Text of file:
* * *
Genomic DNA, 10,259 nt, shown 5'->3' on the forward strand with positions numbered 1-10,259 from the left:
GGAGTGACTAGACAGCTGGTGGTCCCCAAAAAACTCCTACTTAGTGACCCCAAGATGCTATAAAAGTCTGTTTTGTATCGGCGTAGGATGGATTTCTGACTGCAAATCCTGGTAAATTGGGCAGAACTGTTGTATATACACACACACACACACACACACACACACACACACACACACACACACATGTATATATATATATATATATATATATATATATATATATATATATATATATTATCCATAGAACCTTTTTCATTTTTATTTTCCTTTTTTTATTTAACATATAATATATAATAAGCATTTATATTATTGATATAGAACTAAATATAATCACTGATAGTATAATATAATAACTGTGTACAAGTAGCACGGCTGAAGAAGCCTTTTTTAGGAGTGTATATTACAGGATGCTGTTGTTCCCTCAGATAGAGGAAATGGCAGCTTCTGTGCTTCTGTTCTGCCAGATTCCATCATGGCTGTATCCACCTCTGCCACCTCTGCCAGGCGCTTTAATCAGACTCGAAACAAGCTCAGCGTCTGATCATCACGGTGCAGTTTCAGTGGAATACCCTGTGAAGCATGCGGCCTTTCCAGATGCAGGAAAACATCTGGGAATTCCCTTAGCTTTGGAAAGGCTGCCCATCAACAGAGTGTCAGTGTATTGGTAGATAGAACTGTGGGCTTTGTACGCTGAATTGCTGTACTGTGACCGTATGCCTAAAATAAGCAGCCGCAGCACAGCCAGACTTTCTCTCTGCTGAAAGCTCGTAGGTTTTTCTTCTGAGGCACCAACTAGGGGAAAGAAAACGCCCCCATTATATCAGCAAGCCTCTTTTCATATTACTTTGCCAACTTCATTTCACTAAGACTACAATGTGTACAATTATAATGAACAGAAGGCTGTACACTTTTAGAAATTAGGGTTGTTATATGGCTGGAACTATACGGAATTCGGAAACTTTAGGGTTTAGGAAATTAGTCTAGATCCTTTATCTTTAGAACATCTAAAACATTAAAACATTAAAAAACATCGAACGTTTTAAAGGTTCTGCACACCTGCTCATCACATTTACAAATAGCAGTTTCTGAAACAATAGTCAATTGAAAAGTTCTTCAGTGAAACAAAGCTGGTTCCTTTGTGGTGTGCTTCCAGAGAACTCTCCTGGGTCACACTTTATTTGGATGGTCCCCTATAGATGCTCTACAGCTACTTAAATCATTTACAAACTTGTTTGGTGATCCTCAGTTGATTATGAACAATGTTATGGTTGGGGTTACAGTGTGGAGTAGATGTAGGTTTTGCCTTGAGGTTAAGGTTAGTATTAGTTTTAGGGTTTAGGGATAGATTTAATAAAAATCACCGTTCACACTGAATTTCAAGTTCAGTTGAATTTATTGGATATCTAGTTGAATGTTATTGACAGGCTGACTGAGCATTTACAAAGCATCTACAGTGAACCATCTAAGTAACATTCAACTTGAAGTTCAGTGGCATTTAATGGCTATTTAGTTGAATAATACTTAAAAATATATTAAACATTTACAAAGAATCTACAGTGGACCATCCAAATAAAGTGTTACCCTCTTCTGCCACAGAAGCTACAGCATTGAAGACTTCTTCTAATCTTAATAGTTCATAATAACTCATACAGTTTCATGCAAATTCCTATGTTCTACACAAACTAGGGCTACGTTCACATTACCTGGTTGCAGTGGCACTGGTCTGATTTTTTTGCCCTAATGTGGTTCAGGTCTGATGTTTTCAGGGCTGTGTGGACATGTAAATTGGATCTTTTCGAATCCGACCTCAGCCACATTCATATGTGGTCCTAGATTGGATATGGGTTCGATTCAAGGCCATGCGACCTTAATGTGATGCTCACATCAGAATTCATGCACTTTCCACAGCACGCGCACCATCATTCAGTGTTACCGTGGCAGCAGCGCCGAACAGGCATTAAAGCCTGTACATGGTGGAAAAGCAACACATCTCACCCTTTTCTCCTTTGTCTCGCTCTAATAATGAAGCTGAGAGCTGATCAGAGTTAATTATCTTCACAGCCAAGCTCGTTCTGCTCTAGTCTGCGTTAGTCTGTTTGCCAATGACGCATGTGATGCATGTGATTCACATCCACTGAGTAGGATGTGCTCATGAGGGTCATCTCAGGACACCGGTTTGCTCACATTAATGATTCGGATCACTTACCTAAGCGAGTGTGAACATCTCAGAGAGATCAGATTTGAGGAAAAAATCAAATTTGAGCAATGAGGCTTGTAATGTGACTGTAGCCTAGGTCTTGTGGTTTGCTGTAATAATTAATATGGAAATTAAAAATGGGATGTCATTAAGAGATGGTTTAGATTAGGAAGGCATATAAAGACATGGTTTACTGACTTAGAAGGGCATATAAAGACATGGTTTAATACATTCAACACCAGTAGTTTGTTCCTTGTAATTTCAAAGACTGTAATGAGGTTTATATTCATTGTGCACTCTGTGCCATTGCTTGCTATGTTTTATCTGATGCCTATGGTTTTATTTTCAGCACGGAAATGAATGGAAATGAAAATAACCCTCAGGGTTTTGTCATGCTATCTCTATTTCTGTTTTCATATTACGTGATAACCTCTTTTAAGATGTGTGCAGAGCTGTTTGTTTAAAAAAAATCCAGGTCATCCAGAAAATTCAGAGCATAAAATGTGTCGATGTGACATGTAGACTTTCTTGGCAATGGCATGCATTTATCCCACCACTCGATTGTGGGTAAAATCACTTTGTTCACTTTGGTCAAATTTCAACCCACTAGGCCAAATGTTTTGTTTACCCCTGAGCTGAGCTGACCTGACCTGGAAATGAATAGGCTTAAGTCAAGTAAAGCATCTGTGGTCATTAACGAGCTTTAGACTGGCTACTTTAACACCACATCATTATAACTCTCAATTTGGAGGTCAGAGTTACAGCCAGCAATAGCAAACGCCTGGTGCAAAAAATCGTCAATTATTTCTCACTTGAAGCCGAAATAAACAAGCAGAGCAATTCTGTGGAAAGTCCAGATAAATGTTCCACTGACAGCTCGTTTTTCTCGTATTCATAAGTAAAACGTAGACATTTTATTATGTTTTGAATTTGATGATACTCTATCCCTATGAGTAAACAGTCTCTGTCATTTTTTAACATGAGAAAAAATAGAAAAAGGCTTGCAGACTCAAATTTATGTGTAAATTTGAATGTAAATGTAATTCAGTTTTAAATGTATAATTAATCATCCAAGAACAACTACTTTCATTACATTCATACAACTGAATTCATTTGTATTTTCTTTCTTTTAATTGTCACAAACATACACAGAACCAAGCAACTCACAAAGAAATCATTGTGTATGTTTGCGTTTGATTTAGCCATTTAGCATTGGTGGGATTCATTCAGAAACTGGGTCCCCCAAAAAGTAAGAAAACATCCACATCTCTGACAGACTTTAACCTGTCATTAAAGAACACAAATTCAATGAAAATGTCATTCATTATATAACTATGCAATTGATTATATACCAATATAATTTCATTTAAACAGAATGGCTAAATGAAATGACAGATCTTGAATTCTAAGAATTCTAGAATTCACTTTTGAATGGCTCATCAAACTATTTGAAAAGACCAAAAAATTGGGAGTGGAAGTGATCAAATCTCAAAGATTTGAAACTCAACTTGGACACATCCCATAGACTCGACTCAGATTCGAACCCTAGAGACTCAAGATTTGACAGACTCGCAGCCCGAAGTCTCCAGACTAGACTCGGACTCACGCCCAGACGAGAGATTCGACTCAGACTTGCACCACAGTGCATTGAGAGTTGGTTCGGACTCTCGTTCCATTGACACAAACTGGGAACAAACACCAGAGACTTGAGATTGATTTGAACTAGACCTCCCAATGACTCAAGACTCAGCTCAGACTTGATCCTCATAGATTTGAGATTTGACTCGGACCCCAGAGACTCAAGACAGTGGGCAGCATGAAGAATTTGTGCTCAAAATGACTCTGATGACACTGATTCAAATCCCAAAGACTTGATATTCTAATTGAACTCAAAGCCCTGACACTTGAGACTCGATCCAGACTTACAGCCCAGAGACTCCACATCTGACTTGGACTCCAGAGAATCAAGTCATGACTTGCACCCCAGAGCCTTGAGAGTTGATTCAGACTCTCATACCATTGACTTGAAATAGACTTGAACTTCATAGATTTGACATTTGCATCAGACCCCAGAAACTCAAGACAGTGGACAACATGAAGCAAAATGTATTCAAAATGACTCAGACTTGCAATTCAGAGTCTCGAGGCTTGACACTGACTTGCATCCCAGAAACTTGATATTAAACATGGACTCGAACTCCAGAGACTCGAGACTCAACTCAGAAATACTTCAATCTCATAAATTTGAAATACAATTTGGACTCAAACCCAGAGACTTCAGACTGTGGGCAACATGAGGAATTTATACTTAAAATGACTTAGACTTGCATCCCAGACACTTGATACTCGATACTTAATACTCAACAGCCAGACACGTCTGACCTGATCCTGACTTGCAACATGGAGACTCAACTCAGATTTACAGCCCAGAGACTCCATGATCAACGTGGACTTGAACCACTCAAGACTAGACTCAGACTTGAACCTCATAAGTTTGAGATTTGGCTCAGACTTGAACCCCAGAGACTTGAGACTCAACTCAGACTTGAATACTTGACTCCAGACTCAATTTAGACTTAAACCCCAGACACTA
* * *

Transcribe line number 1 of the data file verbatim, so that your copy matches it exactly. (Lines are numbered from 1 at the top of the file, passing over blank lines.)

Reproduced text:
Genomic DNA, 10,259 nt, shown 5'->3' on the forward strand with positions numbered 1-10,259 from the left: